A Newly Discovered Eye Immune Environment in Age-Related Macular Degeneration

Principal Investigator


  • Jonathan  Kipnis, PhD

    Jonathan Kipnis, PhD

Project Goals

The goal of this project is to explore a newly identified local immune environment in the eye and its potential role in age-related macular degeneration.

Project Summary

A newly discovered local immune environment in the eye offers a path to novel discoveries and treatment targets in age-related macular degeneration. James Walsh, MD, PhD, and his colleagues uncovered this immune environment of the choroid, a supportive layer for the retina at the back of the eye. Features of this immune environment suggest that its normal role is in adaptive immunity, mounting a response against invading pathogens. This reaction also carries the potential to inappropriately damage the eye.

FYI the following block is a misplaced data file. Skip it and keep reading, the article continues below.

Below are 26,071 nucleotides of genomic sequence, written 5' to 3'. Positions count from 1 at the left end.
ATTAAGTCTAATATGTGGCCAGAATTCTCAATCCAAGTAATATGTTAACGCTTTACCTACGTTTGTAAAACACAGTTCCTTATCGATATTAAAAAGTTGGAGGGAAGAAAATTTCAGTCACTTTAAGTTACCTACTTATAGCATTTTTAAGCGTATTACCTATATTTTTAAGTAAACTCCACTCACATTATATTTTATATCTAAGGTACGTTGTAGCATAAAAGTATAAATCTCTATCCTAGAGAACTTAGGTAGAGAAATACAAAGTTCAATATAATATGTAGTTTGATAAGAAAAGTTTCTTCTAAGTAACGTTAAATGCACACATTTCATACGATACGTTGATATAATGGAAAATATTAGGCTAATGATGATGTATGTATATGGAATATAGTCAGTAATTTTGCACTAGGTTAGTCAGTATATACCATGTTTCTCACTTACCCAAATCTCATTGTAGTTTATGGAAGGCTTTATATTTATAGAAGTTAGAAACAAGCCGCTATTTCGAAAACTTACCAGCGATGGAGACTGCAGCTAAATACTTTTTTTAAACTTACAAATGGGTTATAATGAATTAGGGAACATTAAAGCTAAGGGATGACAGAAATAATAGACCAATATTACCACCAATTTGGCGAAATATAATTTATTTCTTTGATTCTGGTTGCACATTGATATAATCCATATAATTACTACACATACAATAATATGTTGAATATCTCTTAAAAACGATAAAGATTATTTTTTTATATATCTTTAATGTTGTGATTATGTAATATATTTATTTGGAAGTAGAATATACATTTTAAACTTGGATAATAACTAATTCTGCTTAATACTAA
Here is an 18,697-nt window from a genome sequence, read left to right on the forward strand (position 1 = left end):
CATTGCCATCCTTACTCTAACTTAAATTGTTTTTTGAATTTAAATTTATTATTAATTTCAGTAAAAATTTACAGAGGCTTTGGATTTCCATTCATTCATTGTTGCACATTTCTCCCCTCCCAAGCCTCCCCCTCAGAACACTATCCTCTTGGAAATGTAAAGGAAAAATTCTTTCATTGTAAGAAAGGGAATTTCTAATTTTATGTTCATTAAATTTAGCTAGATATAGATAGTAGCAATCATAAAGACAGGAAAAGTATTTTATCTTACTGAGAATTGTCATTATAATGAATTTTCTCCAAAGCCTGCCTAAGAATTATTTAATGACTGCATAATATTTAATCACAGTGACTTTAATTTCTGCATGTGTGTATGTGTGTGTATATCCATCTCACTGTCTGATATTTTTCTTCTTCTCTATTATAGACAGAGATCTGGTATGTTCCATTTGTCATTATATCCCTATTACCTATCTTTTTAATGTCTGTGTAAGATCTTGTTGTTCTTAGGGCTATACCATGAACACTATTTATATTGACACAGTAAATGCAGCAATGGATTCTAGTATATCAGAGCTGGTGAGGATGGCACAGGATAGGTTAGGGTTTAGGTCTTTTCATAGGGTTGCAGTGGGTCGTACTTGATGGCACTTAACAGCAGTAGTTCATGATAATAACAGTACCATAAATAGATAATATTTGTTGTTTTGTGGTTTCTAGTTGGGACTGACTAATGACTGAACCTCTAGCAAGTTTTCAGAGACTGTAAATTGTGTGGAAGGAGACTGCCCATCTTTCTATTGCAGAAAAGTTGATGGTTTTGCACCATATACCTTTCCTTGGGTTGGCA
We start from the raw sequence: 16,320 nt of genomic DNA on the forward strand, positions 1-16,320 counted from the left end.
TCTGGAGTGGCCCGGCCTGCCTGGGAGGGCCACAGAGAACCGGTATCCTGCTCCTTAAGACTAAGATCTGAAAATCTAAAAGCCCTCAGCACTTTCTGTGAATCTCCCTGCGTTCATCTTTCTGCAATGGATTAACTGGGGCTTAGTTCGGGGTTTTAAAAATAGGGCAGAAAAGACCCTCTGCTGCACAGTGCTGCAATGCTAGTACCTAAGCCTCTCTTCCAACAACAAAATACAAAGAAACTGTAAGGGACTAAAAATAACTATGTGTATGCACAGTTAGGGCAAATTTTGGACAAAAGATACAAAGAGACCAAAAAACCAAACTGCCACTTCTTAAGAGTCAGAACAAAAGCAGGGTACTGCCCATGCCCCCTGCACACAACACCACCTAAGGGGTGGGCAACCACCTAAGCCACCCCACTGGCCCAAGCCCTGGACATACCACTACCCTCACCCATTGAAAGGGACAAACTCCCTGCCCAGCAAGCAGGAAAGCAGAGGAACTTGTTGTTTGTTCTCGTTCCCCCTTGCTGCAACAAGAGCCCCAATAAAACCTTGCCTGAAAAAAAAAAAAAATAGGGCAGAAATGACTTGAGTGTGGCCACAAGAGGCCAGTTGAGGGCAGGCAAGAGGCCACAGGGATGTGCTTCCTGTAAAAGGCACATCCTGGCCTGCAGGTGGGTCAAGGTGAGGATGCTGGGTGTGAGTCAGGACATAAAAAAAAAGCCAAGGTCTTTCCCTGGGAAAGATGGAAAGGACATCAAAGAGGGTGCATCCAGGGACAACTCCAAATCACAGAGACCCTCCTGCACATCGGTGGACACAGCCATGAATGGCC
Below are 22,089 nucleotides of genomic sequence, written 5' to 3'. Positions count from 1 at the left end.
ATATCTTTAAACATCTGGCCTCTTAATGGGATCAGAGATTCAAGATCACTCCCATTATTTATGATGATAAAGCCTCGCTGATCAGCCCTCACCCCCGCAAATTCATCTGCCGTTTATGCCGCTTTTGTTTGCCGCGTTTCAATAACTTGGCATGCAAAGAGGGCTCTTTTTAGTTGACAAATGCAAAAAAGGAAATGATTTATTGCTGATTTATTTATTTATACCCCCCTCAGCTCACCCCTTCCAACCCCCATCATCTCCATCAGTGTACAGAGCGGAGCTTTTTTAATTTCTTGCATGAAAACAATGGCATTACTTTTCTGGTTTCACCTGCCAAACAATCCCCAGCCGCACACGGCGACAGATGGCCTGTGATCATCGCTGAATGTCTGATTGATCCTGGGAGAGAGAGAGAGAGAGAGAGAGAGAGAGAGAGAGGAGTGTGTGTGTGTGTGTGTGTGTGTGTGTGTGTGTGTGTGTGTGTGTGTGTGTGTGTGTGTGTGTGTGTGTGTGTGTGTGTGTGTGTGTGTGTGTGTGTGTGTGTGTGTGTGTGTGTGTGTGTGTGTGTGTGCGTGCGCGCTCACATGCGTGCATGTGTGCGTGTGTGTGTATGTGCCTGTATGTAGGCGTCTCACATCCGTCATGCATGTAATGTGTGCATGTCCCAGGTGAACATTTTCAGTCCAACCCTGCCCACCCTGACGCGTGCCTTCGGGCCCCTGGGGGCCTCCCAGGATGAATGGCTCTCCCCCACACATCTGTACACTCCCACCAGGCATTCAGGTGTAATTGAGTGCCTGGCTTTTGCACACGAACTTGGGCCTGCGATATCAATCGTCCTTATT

These features led the researchers to hypothesize involvement of choroidal adaptive immunity in age-related macular degeneration and take the first-ever look at potential associations.

For their studies, Dr. Walsh and his colleagues will map how age-related macular degeneration affects this immune environment, using lab models of the disease. They then will flip the study question and examine how changes in this immune environment affect loss of retinal pigment epithelium, the key tissue that sustains damage in age-related macular degeneration.

Their work is novel as a first look at this local immunity in the eye and its potential role in age-related macular degeneration. Uncovering immune targets specific to the eye in this disease could lead to rapid development of treatments affecting these targets.


First published on: September 25, 2023

Last modified on: July 16, 2024